Can a company force you to use your vacation days when you’re off instead of not being paid?

UPDATED: Feb 17, 2012

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Can a company force you to use your vacation days when you’re off instead of not being paid?

Also, is it legal to cut sick/personal days out for employees?

Asked on February 17, 2012 under Employment Labor Law, Arkansas


SJZ, Member, New York Bar / FreeAdvice Contributing Attorney

Answered 11 years ago | Contributor

1) A company is not required to allow employees to take unpaid days off; it can require them to use PTO they have, such as vacation days, instead of simply taking an unpaid day.

2) The employer may not be able to cut days which have already been earned or accrued, unless their policies made it very clear that they could do this--that in essence, employees did not "earn" days as compensation, but were simply given some days off (like holidays) as a gift from the employer. Otherwise, days which have been eanred would likely be considered part of your compensation received for work already done, so the employer could not take them away.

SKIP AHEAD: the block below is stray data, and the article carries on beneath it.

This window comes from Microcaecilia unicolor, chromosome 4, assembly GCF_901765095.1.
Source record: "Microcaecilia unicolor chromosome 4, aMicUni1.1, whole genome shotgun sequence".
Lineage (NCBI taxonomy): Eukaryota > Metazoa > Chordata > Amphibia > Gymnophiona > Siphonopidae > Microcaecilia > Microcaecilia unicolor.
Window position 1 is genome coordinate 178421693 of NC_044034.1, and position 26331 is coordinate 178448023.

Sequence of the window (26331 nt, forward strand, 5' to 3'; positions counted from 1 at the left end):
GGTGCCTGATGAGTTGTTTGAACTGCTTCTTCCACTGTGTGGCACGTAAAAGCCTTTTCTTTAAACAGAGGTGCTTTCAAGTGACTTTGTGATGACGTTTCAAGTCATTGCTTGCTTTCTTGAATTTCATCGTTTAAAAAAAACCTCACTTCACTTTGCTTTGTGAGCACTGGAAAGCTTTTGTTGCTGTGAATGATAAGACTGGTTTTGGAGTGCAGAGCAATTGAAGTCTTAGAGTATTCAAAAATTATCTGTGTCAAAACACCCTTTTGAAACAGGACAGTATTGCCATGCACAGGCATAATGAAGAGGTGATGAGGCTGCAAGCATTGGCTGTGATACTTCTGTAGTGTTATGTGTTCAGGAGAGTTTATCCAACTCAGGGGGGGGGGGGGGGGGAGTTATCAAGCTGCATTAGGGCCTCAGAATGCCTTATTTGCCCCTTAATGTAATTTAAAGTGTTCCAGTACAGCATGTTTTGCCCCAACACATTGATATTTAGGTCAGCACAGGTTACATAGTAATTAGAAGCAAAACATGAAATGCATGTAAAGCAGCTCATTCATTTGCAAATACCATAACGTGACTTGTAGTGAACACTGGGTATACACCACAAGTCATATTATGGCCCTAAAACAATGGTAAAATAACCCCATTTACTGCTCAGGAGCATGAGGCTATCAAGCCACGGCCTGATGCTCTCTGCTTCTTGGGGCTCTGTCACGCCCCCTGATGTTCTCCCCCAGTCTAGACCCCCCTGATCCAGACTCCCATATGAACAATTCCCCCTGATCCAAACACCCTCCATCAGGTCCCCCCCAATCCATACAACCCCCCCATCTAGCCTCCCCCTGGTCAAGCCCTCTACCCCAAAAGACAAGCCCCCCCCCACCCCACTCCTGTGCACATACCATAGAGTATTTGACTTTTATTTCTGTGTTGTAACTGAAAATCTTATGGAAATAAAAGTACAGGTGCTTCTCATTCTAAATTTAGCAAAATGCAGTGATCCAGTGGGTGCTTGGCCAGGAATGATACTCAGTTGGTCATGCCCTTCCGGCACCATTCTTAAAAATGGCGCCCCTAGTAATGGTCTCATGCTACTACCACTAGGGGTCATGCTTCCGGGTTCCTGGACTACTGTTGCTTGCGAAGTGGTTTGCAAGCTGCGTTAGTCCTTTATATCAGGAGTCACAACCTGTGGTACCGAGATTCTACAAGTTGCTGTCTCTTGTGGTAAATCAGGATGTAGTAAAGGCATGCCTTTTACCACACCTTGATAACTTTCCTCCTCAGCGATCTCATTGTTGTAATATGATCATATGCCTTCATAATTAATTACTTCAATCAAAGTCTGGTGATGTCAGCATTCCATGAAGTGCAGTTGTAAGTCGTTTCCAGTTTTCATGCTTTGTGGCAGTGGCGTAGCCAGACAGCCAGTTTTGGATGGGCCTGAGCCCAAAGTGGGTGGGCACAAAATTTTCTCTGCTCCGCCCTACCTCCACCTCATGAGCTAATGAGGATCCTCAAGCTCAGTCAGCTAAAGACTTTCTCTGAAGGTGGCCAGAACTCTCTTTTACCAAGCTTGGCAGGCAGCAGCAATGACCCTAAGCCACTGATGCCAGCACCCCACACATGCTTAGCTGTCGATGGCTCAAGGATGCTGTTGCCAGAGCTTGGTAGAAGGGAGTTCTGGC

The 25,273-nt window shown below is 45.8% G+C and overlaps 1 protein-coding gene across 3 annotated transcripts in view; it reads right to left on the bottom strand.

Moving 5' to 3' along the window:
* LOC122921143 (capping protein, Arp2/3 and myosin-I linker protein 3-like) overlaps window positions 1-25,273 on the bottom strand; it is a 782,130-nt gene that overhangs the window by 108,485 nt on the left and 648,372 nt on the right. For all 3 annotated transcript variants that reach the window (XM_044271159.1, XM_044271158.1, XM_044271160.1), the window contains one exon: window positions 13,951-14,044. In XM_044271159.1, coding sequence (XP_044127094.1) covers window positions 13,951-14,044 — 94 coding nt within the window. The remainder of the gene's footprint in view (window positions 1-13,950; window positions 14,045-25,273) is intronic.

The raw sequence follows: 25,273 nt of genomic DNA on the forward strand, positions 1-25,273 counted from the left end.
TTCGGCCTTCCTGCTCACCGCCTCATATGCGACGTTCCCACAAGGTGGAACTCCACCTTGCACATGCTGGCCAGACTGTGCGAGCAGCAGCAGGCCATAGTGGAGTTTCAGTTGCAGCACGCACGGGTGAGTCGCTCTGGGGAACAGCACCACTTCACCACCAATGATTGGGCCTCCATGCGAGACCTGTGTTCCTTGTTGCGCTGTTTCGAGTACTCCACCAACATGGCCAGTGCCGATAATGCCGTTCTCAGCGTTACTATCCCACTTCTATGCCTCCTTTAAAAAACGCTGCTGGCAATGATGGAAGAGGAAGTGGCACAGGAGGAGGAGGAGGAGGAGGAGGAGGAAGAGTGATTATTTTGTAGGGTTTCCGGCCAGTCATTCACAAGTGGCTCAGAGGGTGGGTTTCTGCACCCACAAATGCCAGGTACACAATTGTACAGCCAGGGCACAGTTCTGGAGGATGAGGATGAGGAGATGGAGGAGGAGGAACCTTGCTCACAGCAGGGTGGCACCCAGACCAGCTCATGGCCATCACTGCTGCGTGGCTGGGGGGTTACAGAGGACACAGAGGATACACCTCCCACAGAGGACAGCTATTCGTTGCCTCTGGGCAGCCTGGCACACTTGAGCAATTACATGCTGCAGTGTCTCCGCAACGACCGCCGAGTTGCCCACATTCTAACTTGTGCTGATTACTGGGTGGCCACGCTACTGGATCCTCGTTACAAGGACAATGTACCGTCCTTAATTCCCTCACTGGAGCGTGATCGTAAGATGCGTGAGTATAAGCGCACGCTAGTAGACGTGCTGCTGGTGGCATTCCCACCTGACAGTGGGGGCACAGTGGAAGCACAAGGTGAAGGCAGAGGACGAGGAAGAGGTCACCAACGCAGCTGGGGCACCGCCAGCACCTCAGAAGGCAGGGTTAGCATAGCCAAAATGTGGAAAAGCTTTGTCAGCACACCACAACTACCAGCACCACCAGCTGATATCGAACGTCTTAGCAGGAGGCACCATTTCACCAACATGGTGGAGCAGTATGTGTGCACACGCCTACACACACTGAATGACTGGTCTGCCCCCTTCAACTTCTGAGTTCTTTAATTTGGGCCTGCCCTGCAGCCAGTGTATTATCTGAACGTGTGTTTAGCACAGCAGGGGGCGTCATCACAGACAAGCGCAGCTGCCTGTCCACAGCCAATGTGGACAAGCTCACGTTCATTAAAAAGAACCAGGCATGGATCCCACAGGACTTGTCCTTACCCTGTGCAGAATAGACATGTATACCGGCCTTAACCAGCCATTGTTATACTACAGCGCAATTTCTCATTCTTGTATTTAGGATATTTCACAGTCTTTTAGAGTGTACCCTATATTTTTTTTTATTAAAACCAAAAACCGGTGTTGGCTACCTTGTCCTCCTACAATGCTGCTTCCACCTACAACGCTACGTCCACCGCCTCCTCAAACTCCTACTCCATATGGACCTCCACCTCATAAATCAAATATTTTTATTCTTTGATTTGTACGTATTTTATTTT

However, going forward, the company may cut days so that employees do not receive as many in the future, unless there is an employment contract to the contrary.

IMPORTANT NOTICE: The Answer(s) provided above are for general information only. The attorney providing the answer was not serving as the attorney for the person submitting the question or in any attorney-client relationship with such person. Laws may vary from state to state, and sometimes change. Tiny variations in the facts, or a fact not set forth in a question, often can change a legal outcome or an attorney's conclusion. Although has verified the attorney was admitted to practice law in at least one jurisdiction, he or she may not be authorized to practice law in the jurisdiction referred to in the question, nor is he or she necessarily experienced in the area of the law involved. Unlike the information in the Answer(s) above, upon which you should NOT rely, for personal advice you can rely upon we suggest you retain an attorney to represent you.

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